the pieces in that particular section are the underpinnings
for the pre-closure and post-closure. So the level of rigor
that we're going to be looking at is going to be dependent
on how these supporting pieces feed into that preclosure
safety case and postclosure safety case.
CHAIRMAN GARRICK: Okay; thank you.
DR. WYMER: Yes; as usual, your presentation was
very well-organized and presented.
MS. LUI: Thank you.
DR. WYMER: I particularly appreciate -- it will
be useful to me -- the presentation on the KTIs and how they
tie together. Having said all that, let me get to a
MS. LUI: Okay.
DR. WYMER: Could you say just a bit more -- this
isn't a question, exactly, but could you say just a bit more
about the acceptance criteria? I think that there will be a
great many people who will be interested in those, and
particularly, the Department of Energy will be interested in
those. And I wonder what you can say about the degree of
detail that will be presented a little bit more.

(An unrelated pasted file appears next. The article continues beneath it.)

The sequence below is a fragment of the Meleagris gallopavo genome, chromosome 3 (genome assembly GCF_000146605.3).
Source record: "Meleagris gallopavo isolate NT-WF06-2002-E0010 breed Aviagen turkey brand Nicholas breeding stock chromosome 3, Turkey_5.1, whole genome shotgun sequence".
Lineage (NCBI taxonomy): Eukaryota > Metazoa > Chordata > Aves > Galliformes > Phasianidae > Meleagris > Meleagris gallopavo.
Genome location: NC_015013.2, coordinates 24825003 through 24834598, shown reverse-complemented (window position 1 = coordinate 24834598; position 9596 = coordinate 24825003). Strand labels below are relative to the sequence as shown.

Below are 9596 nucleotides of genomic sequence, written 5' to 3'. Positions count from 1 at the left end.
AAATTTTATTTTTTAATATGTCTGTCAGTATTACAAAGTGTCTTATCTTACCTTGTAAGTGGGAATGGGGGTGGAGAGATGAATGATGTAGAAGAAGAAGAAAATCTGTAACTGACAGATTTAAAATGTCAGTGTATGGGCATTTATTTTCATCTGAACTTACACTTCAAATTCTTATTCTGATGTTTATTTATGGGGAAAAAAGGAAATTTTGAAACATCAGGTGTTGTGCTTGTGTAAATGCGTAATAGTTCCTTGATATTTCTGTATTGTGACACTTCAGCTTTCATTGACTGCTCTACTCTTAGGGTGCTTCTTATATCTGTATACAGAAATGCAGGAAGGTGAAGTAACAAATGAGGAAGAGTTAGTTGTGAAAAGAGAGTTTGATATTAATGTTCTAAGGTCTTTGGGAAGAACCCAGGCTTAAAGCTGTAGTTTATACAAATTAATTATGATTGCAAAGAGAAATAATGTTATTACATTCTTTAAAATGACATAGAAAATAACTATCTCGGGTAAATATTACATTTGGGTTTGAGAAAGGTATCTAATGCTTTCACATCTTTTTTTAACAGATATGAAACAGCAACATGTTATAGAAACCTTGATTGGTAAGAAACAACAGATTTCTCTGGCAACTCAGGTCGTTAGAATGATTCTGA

MS. LUI: Okay; let me pick an area where you will
be interested, so it will have to be one of a couple
processes. Let me pick ENG3, the quality and chemistry or
water compacting and packaging waste forms. Basically, if
you look at the chart here, if you just count the number of
dark boxes, ENG3 is probably one of the most complex
integrated sub-issues that we have. So what we do is we go
into each of these IRSRs and look at the acceptance criteria
and review methods that have been documented in those IRSRs
and organize them based on the five generic technical
criteria in terms of model and data justification, data
uncertainty, model uncertainty, model support and
integration with other portions of the integrated
DR. WYMER: So from that, I would assume that
there will be quite a bit of detail of --
MS. LUI: There's a lot of detail.